There are, however, a number of reasons why a donor may not wish to make absolute gifts. For example where children or grandchildren are not mature enough to deal with sums of money; where there is the possibility that more children or grandchildren will be born; where the children themselves own estates which would suffer Inheritance Tax at their death.

A trust would enable these issues to be taken into account without losing complete control over the assets gifted.

A trust can also allow a particular person to benefit from a gift of assets for a period of time, after which, those assets can pass to different persons, and can even create flexibility in case circumstances change.

By gifting the assets to a trust, therefore, rather than to an individual outright, a donor is able to remove assets from his estate, so that the "seven-year clock" can commence ticking, whilst at the same time retaining control and flexibility if required.

Our trust specialists can:

  • Advise you on setting up and running a trust
  • Keep trust accounts for the trustees
  • Prepare tax returns for the trustees
  • Advise you on the taxation consequences of setting up a trust and releasing assets from a trust
  • Draw up documentation to bring the trust to an end

Company Formation and Management Services

The UK corporation tax is currently the second lowest in the G7. From April 2015, a uniform rate of 20% payable against the global net profits of a UK company. Including a UK entity in any structure can substantially help to secure significant cross-border tax benefits. No other country has as many tax treaties as the UK and dividends, interest, royalties, consultancy fees or marketing commissions can all be received by a UK company without the levels of withholding tax or anti-avoidance rules that would apply to direct payments to an offshore entity.

UK Holding Companies

A UK company can be a useful vehicle for the collection or channelling of foreign dividend income received from qualifying subsidiaries. The general rule is that all dividends paid by a subsidiary to a UK parent company are subject to corporate income tax. Nevertheless, the UK grants double tax relief by way of a credit for foreign corporation tax underlying the dividends provided that the UK company holds, directly or indirectly, at least 10% of the share capital of the distributing company. If the foreign company is subject to a corporate tax rate of 20% or more, the credit will usually be a complete relief from UK corporation tax. If the UK company is itself owned by an offshore company, the dividend income received by the UK company can generally be absorbed by the offshore parent company without consequence to further taxation.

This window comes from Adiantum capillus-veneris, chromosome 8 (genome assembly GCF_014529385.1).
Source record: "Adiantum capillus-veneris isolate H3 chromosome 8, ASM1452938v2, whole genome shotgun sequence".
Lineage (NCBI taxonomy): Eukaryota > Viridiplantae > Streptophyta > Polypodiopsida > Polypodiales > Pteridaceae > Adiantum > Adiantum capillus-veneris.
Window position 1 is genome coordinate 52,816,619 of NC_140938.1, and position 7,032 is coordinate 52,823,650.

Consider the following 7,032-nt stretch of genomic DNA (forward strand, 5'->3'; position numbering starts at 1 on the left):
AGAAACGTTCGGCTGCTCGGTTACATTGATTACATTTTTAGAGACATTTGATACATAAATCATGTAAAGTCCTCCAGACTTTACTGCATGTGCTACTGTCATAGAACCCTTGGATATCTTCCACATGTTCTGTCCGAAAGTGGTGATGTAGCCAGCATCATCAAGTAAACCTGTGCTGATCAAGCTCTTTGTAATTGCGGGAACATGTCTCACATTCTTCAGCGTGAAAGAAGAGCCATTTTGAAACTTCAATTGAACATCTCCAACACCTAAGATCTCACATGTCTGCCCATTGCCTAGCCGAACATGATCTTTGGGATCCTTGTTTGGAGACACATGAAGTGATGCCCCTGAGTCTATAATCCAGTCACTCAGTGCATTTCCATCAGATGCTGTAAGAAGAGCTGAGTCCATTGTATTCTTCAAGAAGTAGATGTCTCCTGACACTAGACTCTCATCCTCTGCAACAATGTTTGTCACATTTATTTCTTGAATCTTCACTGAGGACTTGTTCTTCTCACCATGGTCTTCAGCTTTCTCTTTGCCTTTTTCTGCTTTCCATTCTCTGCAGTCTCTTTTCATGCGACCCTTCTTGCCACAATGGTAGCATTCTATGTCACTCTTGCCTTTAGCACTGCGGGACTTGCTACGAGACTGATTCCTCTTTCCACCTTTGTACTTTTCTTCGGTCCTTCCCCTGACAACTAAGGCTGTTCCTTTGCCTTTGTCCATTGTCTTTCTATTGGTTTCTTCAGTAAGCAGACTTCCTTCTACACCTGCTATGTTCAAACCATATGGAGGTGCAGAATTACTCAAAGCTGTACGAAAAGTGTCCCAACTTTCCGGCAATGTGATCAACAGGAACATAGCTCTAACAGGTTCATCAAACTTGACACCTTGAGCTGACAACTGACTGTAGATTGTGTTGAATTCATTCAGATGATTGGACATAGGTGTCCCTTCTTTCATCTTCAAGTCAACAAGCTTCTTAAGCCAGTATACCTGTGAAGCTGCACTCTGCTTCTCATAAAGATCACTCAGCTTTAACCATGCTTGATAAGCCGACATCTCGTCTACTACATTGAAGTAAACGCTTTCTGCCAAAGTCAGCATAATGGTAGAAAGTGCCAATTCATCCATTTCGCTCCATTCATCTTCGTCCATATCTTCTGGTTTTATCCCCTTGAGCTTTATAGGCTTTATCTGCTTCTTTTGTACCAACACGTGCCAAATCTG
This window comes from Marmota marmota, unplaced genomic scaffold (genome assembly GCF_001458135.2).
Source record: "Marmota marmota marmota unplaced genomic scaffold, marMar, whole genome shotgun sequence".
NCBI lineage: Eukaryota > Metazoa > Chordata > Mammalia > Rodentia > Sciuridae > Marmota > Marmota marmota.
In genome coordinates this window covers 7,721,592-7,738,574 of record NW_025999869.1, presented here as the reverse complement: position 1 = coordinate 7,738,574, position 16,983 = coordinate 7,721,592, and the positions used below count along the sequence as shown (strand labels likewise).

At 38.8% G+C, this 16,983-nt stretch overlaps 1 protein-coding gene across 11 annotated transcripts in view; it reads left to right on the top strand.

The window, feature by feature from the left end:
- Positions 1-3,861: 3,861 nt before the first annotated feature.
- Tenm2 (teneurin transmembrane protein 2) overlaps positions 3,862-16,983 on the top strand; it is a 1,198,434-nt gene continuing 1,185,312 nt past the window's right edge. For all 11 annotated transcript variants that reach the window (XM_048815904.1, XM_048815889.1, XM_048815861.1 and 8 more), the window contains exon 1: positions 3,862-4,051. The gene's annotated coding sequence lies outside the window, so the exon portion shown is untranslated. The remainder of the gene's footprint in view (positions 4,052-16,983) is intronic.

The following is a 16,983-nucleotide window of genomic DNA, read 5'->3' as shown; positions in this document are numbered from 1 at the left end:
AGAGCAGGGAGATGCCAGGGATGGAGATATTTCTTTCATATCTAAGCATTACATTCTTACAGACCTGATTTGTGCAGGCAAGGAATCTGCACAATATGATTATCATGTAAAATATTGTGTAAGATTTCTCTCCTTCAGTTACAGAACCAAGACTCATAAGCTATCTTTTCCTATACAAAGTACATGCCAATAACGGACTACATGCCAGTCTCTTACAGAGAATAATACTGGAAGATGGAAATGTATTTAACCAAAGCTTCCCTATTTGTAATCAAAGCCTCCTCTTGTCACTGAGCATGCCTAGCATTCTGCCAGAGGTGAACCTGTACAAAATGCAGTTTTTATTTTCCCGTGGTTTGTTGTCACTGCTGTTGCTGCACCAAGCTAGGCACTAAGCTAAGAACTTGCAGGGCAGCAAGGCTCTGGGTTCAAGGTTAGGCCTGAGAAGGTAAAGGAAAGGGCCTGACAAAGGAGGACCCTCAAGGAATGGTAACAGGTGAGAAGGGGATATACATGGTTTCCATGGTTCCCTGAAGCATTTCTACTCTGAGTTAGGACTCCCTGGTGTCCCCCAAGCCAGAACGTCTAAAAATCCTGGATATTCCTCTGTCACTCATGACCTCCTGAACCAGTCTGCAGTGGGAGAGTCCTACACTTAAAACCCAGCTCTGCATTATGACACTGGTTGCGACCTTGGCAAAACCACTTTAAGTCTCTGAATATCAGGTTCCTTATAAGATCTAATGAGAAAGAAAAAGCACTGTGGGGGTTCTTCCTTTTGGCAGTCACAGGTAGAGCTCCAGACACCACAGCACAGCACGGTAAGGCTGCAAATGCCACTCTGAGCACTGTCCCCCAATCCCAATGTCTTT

If the UK company owns a group of active subsidiaries (at least two) and one of these were to be sold, since 2002 the resulting capital gain arising to the UK holding company should not be subject to UK tax via a relief called the substantial shareholding exemption. For a company to benefit from the exemption, the holding company must hold at least 10% of the share capital of the subsidiary for a period of 12 continuous months within the two years prior to the disposal. The UK holding company and the subsidiary it is selling must both be trading companies, and their activities cannot include substantial extent activities other than trading activities. These conditions must be satisfied both before and after the disposal of the shares.

The UK has signed over 100 double taxation treaties and coupled with the attractive holding company regulations, the UK is an extremely attractive domicile to establish an international headquarters, especially for business expansion into Europe and the rest of the world.

UK Trading Companies

Offshore companies engaged in international trade can be perceived negatively but this issue can often be resolved by using a UK company in conjunction with an offshore company. A UK company involved with a commercial activity enters into an agreement with an offshore company under which it agrees that it will trade on behalf of the offshore company as its nominee. All contracts of purchase and sale and all invoicing will be made out in the name of the UK company, which will also receive any revenues as nominee for the offshore principal. The agreement should state that all monies received are received as nominee for the principal except for an agreed fee, which will be retained by the UK company. That fee is usually expressed as a percentage of the gross revenues received. The standard form is that 10% of profits are retained by way of the fee by the UK company, resulting in an effective rate of corporation tax of around 2%.

It is essential that: no trading activity takes place in the UK; no UK-source income is generated; both the UK and offshore company are managed by a different board of directors not a resident of the UK; and that the ultimate beneficial ownership of each company is distinctly different and should also be a non-UK resident. The UK company should still be able to obtain a UK VAT number, its bank account can be located in the UK, and accounting and regular administration services can be provided and enabled in the UK.

UK Limited Liability Partnerships (LLP)

The essential feature of an LLP is that it combines the organisational flexibility and tax status of a partnership with limited liability for its members. This limited liability is possible because an LLP is a legal person separate from its members. However, LLPs are “tax transparent” which means that each member, rather than the partnership itself, will be assessed to tax on their share of the LLP’s income or gains. Any non-UK source profits or gains made by an LLP will not be subject to UK tax unless the members are UK resident individuals or companies. There are no restrictions on the residence or nationality of the members of an LLP and therefore, if the members of the LLP are non-resident and the income of the LLP is a non-UK source, the LLP will not be subject to UK taxation.